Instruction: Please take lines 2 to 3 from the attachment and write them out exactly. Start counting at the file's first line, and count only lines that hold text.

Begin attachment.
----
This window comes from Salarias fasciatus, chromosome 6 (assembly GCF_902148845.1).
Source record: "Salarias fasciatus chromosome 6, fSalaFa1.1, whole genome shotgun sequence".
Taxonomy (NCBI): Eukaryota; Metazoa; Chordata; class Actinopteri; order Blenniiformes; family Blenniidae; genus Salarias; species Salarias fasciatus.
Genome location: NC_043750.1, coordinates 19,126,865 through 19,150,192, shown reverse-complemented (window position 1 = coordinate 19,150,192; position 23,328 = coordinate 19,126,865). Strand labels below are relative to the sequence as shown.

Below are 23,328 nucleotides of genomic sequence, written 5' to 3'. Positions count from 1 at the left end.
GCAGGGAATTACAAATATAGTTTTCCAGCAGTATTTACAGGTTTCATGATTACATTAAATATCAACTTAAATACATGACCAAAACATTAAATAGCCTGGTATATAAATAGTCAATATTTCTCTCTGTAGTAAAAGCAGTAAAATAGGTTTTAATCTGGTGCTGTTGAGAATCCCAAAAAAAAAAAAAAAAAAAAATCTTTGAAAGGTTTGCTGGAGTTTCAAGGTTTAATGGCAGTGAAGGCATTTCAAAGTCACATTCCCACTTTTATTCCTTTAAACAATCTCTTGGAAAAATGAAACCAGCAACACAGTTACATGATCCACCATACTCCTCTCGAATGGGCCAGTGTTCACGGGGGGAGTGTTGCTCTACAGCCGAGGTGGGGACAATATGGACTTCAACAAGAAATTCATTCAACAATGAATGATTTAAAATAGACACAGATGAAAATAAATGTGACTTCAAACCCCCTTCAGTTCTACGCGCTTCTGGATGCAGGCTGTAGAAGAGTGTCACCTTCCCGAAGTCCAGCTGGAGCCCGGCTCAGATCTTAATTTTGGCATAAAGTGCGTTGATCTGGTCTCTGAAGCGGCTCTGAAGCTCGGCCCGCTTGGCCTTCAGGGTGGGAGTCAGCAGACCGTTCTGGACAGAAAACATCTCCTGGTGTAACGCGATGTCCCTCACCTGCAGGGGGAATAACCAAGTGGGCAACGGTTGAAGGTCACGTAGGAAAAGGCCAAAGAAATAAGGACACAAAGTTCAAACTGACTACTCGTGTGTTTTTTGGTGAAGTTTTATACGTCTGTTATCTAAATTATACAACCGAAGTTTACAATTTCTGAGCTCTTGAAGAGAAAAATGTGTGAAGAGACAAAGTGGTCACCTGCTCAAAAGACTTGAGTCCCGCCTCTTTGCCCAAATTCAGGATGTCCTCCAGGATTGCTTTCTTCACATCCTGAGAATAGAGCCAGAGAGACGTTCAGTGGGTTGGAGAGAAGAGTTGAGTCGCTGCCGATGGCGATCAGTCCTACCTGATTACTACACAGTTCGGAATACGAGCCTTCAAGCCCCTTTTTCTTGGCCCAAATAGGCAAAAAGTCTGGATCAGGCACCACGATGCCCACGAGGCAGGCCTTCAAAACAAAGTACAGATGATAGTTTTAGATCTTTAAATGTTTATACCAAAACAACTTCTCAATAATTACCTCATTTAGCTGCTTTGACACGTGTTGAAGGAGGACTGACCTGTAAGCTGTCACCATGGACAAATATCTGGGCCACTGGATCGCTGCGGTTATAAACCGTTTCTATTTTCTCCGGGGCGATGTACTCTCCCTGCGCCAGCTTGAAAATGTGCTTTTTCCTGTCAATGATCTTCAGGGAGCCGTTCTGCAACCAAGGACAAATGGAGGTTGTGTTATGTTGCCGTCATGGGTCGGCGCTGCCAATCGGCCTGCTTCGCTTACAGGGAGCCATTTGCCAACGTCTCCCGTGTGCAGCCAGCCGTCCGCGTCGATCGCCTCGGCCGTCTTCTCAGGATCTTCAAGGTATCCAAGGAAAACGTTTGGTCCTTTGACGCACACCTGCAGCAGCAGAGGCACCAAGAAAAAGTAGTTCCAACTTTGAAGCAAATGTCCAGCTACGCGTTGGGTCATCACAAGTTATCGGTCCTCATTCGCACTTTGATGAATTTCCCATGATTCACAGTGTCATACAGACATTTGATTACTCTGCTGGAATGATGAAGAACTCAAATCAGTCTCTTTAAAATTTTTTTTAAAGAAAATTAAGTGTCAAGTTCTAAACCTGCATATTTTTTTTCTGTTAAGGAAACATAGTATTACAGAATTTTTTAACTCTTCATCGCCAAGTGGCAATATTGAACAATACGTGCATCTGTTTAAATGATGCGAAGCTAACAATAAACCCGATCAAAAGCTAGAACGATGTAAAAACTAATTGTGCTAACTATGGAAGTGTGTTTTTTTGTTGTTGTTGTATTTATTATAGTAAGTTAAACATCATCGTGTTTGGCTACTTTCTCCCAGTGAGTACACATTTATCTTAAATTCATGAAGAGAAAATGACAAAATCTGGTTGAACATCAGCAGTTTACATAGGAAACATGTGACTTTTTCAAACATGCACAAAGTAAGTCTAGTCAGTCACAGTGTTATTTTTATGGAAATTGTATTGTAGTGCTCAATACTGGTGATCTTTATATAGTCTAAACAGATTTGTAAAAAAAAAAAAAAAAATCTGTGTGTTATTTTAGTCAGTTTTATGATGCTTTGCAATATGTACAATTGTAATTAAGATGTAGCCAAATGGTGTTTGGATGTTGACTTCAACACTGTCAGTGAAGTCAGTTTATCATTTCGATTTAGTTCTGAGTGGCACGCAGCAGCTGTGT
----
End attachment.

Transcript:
Source record: "Salarias fasciatus chromosome 6, fSalaFa1.1, whole genome shotgun sequence".
Taxonomy (NCBI): Eukaryota; Metazoa; Chordata; class Actinopteri; order Blenniiformes; family Blenniidae; genus Salarias; species Salarias fasciatus.